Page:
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VinFast spac silliness will end in tears

Chris Bryant
Chris Bryant • 4 min read
VinFast spac silliness will end in tears
Le Thi Thu Thuy, global CEO of VinFast, seen in a Nov 2022 photo as the company marked its first shipment of EVs to US / Photo: Bloomberg
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When Vietnamese electric-vehicle maker VinFast Auto announced plans to go public in the US in May, I said the richly valued deal marked the return of spac silliness and the stock would likely be volatile due to the low number of shares available for trading.

In hindsight, these were massive understatements. After completing a blank-check merger earlier this month, VinFast’s market capitalization had soared to US$190 billion by Monday’s (Aug 28) close — making it the third most valuable automaker in the world, behind Tesla Inc and Toyota Motor Corp.

By the same token, entrepreneur Pham Nhat Vuong is now one of the world’s richest people, because entities he controls own almost all of VinFast’s shares.

Yet these paper values are essentially meaningless and will likely prove short-lived. A minuscule fraction of the 2.3 billion shares outstanding are available for trading. It doesn’t take much to pump a tiny float, and retail investors have merrily taken advantage. In recent trading sessions, the entire float has changed hands in one day and the value of those shares has increased around 8 times.

Although VinFast is hard to short and the vast majority of shares are governed by lock-up agreements and can’t be sold yet, VinFast speculators are playing with fire: The automaker’s financial fundamentals are poor and its vehicles have received scathing reviews.

The architects of this transaction — VinFast and Hong Kong-based Black Spade Acquisition Co — ought to have known the shares might take off like this.

See also: Trump Media lost US$58 million on US$4 million in sales last year

I first began writing about low-float spacs two years ago. Since then, there have been several instances of spac-backed firms going public with tiny floats and then briefly rocketing — in some instances enriching company insiders in the process.

The cause is always the same — high redemptions — a posh way of saying the majority of spac shareholders demand their money back rather than fund the merger. By redeeming, spac shareholders are effectively saying: We don’t find the valuation compelling. By bidding up the shares after the merger is completed, retail investors are effectively saying: We don’t care.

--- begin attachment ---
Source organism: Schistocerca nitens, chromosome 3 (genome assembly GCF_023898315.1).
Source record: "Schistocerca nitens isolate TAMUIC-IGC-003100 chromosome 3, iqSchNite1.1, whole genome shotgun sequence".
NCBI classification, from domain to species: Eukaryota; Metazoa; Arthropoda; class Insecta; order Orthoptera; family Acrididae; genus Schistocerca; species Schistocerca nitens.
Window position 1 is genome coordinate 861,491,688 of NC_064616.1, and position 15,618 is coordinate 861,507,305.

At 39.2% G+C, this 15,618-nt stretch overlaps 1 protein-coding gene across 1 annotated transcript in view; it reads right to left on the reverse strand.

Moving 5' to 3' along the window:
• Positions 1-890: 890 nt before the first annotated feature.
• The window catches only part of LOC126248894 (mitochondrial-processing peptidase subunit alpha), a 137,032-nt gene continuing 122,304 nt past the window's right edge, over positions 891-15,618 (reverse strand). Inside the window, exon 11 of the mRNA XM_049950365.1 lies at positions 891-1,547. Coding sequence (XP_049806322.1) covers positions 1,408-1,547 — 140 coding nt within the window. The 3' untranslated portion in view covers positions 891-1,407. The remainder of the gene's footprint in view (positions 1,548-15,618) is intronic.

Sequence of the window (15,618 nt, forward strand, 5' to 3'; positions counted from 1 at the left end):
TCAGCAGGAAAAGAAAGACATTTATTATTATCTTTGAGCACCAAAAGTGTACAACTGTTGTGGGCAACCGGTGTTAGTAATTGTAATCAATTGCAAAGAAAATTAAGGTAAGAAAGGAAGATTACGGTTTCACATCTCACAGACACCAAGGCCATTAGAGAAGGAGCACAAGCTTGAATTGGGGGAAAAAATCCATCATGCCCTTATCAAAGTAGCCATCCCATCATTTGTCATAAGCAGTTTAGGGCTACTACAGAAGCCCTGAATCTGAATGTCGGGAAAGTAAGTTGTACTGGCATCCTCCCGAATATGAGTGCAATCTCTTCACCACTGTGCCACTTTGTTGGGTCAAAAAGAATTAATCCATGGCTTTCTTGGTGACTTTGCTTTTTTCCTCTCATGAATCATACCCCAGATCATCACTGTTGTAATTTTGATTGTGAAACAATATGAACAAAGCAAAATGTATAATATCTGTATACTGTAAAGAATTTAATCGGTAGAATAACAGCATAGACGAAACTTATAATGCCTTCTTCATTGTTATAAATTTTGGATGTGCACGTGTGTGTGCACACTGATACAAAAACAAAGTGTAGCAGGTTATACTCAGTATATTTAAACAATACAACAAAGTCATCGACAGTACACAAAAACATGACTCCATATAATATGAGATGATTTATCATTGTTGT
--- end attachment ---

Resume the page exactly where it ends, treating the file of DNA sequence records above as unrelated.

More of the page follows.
In VinFast’s case, 92% of shareholders scoffed at the purported US$23 billion equity value and redeemed. Because so few shareholders supported the deal, Black Spade’s founders were forced to provide a financial backstop to ensure the agreed minimum of US$30 million cash was raised.

See also: Novo Tellus to redeem Class A shares at $5.184 apiece

Those high redemptions left a float of just 1.3 million shares, though there may now be more: This filing shows almost 3 million shares were released from lock-up restrictions earlier this month by mutual agreement between VinFast and the spac sponsor.

Almost 15 million warrants to acquire VinFast shares will also soon become exercisable, including those owned by Black Spade, but otherwise the spac sponsor’s shares are locked up for one year, while Vuong’s are locked up for 180 days, according to the prospectus.

In theory, VinFast could attempt to capitalize on its high stock market value via a secondary offering — it certainly needs the money. The company had just US$159 million of cash at the end of March and almost US$6 billion in accumulated losses. However, selling more stock would probably cause the price to sink because a larger float would make it harder to squeeze.

Somewhat surprisingly, private equity giant KKR & Co appears to have a horse in this race. KKR, Qatar Holding and Singapore-based Seatown Holdings International (indirectly owned by Temasek Holdings) were among investors who last year lent a total of US$625 million to parent company Vingroup JSC.

Those bonds are exchangeable into VinFast shares, the prospectus states, though not until six months after the completion of the spac merger. So while on paper KKR’s option is now very valuable, I’m skeptical whether it can immediately take advantage.

VinFast originally planned to go public via a regular IPO underwritten by bulge bracket banks who customarily do extensive due diligence. It abandoned that plan earlier this year in favor of the spac, without explaining why. Partnering with a spac meant institutional investors didn’t validate the deal value and Black Spade elected to forgo seeking a fairness opinion.

VinFast’s US$190 billion market capitalization makes the spac route appear like a smart move, but it probably won’t look that way in a few months.

I question whether US capital markets are well served by companies going public with such tiny floats, yet my sympathy for retail investors who may end up losing their shirts is limited. By now they should be accustomed to spac-backed electric-vehicle makers soaring to the moon and then sinking like a stone. Yet somehow we never learn. - Bloomberg Opinion

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